Transfer of power to Iraqis one of many important steps

On Monday, while most Americans were still sleeping, sovereignty to Iraq was transferred to its newly formed government — two days earlier than originally planned. Since then, ex-dictator Saddam Hussein and 11 other former high-ranking officials have been handed over to Iraq, as well.

Yet, while official power has been transferred, the U.S. military will still be the main force ensuring security. In short, the actions this week may prove historic some day, but for now the day-to-day proceedings do not change much for either American troops or the average Iraqi. The United States is likely to stay in the region for months, if not years, to come.

Even Saddam himself will remain under protection of U.S. security forces, as Iraqis felt they could not ensure his secure detention.

The low-key handover ceremony, held in a room with bare white walls, no pomp, no flag waving and certainly no parades, was hardly the glorious outcome the Bush administration was planning on when they said Iraqis would welcome us “with flowers.”

Safely tucked away in the secure Green Zone in Baghdad — since nicknamed “CIA Empire” by locals — the ceremony that took place was described by journalists present as “very cloak-and-dagger” and as a “stealth handover.” While most spoke of “guarded optimism” and the official explanation for the handover taking place ahead of schedule was to “thwart terrorist attacks” one could not help but get the impression it was also designed not to draw too much attention from American voters.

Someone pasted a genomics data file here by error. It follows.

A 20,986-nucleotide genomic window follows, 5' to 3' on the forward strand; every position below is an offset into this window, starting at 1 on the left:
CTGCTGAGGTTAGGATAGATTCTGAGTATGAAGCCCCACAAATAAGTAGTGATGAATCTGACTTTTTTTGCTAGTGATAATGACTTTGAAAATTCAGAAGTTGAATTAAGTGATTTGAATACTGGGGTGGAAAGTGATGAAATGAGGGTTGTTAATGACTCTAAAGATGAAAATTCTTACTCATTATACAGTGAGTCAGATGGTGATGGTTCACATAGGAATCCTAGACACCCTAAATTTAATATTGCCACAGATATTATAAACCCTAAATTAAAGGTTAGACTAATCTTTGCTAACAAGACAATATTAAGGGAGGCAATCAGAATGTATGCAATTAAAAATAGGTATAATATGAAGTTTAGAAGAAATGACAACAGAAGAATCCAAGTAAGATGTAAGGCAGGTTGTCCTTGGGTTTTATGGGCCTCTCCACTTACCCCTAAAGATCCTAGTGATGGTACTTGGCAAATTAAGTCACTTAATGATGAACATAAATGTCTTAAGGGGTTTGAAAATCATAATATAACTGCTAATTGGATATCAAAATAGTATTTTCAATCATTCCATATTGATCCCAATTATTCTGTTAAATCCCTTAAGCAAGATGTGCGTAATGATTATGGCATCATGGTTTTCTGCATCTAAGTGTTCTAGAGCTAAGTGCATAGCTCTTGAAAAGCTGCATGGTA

Since the invasion in March 2003, the road to a free Iraq has taken several detours. After prematurely declaring “major combat operations over” on May 1 last year, attacks by insurgents have become an almost-daily occurrence and several regions have repeatedly fallen under control of insurgents such as Moqtada Sadr.

Due to the power vacuum that was created once Saddam’s regime fell and the standing military was disbanded, an action many now regret, al-Qaida, as well as other groups, have moved into Iraq through the porous borders. Security forces remain untrained, badly equipped and sparse. Even former administrator Paul Bremer acknowledged that he wrongly focused too much on “numbers instead of quality” when hiring security forces and police.

Handing power over to local authorities is a step that should not be taken lightly. While the presidential election is looming and pressure to bring troops home is mounting, the administration has to be careful not to hasten things in order to be heralded back home.

In past weeks, a military strategy was enacted to employ ex-Baath party members — the party that controlled Iraq with an iron grip under Saddam — to control the local militia. Such actions are reminiscent of errors made in Vietnam. When support at home was waning, President Richard Nixon quickly enacted a policy of “Vietnamization,” a strategy that was meant to gradually replace U.S. troops in Vietnam with South Vietnamese troops. The policy failed miserably and sent the region into political and economic chaos it has not since recovered from.

NATO commitment to train troops will help significantly, but the primary burden will remain on U.S. troops, which are already serving more time than initially planned. But a hurried “Iraquification” would result in an unstable Iraqi state, which could inflict more harm to the region than Saddam’s cruel, yet contained regime could ever have inflicted.